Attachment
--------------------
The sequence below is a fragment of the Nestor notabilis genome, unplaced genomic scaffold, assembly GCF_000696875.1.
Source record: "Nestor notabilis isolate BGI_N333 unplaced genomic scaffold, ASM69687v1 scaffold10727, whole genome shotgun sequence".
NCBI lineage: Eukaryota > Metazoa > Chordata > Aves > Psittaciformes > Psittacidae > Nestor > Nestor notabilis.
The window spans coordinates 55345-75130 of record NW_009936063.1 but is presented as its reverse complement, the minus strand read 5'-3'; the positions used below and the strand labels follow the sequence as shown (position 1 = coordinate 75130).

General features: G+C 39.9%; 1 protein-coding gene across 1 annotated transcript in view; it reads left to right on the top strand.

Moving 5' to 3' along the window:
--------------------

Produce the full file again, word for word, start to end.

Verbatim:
The sequence below is a fragment of the Nestor notabilis genome, unplaced genomic scaffold, assembly GCF_000696875.1.
Source record: "Nestor notabilis isolate BGI_N333 unplaced genomic scaffold, ASM69687v1 scaffold10727, whole genome shotgun sequence".
NCBI lineage: Eukaryota > Metazoa > Chordata > Aves > Psittaciformes > Psittacidae > Nestor > Nestor notabilis.
The window spans coordinates 55345-75130 of record NW_009936063.1 but is presented as its reverse complement, the minus strand read 5'-3'; the positions used below and the strand labels follow the sequence as shown (position 1 = coordinate 75130).

General features: G+C 39.9%; 1 protein-coding gene across 1 annotated transcript in view; it reads left to right on the top strand.

Moving 5' to 3' along the window: